Next, you can place the card into a laminate sleeve, or just seal it up with clear packing tape, like I do. Hey, it works. I cut the card above out and trimmed off the excess.
Next, take their board and find the area where you’re going to place the card and scrape the wax off and even take some of the wax grease of with mineral oil. This will help the card mount better when you tape over the top and bottom of the card to the deck of the board with some more clear packing tape.

A little scrapin’ and some mineral oil

You can even wax over this, as long as it doesn’t obscure the text too much. If you’ve got a foam (soft) board, I would get quilter’s pins (found at the craft store) and tack the card in on each corner into the foam (it won’t break through to the back if you angle it in slightly). And no, they won’t leave gaping holes in the board. Just take them out after each session so they don’t get rusty.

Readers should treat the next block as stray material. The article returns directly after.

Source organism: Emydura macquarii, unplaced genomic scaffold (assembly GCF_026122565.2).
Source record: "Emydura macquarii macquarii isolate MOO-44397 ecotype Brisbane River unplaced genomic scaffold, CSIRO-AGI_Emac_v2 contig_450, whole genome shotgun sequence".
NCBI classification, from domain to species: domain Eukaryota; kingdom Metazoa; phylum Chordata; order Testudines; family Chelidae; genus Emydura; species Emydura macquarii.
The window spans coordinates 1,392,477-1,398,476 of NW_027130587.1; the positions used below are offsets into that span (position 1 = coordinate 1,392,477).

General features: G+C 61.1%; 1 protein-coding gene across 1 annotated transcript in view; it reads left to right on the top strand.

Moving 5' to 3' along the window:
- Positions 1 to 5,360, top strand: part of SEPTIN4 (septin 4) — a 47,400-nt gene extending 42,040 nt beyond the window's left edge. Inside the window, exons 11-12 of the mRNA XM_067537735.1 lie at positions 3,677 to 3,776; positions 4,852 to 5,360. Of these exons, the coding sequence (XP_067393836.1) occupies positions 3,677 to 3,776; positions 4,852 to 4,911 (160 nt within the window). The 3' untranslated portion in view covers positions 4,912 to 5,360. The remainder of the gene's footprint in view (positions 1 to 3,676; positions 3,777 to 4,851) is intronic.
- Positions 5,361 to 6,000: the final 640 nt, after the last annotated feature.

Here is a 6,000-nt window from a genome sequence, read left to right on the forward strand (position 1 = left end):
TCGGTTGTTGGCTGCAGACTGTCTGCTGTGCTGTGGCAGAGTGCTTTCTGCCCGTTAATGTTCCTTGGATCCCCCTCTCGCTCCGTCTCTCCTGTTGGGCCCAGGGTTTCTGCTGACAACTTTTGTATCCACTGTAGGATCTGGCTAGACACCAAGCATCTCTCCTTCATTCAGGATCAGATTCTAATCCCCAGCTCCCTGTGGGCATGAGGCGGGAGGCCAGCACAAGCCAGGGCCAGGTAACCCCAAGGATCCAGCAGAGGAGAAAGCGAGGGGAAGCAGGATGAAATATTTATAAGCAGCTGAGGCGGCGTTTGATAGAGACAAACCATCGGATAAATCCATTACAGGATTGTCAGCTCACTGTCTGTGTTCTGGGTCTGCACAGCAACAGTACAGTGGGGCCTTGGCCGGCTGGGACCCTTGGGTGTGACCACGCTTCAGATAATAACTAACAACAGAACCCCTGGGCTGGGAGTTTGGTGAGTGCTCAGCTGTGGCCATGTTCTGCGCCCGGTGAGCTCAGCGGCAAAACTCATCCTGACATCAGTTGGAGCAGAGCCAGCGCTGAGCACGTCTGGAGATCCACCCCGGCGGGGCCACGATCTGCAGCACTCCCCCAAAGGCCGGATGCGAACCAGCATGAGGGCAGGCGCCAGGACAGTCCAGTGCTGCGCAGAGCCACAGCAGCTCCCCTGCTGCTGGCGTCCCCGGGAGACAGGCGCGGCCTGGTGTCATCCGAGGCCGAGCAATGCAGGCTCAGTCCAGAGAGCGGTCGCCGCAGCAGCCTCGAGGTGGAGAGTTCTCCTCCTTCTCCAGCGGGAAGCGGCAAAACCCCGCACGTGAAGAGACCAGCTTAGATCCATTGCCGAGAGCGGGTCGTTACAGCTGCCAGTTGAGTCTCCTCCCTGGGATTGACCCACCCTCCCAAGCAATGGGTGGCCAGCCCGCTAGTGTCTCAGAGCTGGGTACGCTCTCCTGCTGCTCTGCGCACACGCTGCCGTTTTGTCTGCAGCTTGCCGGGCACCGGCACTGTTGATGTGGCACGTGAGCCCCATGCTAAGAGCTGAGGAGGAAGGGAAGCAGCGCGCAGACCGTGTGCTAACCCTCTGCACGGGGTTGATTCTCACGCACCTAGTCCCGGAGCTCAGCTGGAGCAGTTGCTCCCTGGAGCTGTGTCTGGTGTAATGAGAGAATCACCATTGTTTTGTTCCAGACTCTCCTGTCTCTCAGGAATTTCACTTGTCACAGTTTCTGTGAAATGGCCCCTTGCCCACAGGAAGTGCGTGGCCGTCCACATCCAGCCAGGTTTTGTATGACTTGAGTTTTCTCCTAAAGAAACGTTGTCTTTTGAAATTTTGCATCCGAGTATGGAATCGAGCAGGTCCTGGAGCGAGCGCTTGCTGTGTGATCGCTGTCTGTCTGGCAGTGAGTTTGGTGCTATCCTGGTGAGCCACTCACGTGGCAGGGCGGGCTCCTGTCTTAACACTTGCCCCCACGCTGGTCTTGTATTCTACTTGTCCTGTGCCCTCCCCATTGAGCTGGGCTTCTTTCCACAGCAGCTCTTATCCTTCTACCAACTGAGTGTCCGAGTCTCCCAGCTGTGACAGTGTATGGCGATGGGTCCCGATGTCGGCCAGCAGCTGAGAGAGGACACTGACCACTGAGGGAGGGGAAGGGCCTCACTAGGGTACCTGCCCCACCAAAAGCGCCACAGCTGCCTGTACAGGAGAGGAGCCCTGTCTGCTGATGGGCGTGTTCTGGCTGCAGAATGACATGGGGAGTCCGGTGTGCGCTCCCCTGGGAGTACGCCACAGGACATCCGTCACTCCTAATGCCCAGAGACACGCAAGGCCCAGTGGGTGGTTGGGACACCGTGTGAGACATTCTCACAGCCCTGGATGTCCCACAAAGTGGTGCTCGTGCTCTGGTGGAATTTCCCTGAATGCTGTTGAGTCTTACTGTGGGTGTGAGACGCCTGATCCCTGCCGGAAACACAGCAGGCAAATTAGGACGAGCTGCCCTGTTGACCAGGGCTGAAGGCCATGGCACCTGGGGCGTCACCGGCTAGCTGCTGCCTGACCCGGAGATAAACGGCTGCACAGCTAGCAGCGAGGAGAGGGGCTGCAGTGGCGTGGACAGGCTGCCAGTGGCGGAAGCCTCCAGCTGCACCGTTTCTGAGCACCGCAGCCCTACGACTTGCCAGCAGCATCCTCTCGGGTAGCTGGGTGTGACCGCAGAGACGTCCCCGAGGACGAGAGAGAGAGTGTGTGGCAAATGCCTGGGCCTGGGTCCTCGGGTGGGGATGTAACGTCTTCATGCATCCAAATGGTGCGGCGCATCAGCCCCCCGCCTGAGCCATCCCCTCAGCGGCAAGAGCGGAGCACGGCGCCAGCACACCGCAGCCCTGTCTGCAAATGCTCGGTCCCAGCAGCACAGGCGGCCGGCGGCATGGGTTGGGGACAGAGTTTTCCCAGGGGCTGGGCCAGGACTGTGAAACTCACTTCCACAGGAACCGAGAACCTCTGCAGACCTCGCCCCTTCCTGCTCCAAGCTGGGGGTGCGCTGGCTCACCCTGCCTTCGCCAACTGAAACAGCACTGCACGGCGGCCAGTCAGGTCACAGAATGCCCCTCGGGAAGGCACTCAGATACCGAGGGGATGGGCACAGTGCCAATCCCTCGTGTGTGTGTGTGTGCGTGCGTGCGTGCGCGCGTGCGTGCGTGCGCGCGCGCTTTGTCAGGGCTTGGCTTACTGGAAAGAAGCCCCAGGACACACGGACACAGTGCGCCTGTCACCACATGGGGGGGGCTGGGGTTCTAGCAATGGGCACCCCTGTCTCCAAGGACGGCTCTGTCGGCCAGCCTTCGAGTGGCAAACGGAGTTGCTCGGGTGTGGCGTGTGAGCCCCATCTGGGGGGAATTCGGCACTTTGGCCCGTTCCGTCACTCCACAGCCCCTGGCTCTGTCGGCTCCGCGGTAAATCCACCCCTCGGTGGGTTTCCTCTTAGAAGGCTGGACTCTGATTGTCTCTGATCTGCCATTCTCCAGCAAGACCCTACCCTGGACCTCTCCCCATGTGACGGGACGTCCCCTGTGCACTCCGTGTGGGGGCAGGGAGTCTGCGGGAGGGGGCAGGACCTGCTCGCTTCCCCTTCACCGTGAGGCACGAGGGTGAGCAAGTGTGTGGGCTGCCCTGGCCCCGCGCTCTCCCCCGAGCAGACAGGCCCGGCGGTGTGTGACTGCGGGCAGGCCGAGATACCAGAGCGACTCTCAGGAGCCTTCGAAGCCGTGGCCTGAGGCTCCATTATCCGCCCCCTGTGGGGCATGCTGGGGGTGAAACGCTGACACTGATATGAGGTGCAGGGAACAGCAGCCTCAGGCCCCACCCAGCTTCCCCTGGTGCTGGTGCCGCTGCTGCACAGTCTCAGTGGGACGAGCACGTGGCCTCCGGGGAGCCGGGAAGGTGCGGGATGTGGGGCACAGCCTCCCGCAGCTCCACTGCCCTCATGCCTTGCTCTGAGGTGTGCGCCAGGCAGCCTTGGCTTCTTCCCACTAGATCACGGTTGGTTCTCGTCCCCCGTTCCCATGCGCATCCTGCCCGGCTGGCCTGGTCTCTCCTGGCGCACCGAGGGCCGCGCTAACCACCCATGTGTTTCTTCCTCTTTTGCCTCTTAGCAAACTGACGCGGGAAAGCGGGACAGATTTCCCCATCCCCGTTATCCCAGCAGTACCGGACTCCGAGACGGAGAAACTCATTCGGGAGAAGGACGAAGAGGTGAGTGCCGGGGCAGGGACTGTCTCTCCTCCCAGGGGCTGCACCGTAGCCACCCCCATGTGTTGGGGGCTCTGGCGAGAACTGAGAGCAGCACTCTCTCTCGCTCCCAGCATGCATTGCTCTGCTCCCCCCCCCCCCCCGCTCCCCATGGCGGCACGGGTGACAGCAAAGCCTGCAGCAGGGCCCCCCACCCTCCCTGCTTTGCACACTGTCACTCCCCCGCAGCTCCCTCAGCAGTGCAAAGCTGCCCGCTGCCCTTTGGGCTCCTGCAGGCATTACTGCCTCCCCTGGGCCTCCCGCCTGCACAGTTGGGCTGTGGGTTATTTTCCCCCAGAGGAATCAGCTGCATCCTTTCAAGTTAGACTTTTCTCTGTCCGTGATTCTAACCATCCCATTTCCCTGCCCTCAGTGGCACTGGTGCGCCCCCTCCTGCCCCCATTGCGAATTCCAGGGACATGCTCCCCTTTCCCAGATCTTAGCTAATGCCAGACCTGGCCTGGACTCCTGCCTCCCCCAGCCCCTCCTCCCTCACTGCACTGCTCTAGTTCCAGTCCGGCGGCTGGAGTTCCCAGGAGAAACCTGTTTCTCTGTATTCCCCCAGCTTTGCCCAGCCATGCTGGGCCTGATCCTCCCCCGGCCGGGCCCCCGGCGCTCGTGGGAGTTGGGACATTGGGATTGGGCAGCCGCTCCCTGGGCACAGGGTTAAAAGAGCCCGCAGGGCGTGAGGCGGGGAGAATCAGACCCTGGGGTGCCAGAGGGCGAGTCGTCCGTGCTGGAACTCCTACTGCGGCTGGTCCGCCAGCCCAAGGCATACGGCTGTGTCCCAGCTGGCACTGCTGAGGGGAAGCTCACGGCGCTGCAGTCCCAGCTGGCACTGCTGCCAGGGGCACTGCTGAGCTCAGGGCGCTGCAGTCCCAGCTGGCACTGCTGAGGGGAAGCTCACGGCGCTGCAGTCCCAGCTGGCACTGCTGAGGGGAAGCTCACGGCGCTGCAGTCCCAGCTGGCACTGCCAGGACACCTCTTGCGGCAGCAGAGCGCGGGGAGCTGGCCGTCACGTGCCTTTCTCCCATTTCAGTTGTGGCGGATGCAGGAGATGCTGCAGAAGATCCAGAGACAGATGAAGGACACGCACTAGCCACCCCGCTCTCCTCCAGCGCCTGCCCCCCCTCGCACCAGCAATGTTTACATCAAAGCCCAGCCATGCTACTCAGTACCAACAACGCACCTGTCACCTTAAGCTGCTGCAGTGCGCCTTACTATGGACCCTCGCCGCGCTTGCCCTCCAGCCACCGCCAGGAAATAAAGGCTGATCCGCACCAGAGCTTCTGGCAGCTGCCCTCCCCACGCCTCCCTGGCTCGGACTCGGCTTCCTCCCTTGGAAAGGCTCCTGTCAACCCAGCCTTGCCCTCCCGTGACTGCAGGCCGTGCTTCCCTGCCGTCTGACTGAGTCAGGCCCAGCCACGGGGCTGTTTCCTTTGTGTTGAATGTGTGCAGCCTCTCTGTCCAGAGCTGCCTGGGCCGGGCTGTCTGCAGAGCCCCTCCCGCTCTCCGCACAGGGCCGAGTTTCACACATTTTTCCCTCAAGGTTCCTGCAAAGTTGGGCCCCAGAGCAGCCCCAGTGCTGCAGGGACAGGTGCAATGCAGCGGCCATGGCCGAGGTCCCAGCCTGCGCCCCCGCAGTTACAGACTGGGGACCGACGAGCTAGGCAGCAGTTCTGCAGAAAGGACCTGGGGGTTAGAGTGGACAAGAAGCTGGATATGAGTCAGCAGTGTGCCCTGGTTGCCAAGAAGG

Quilter’s pin

So here’s my card attached to the surfboard, waxed over:

Read it and weep, really….

Unfortunately, I follow the “Chin Here” advice quite a bit- but only after I wipeout on a wave….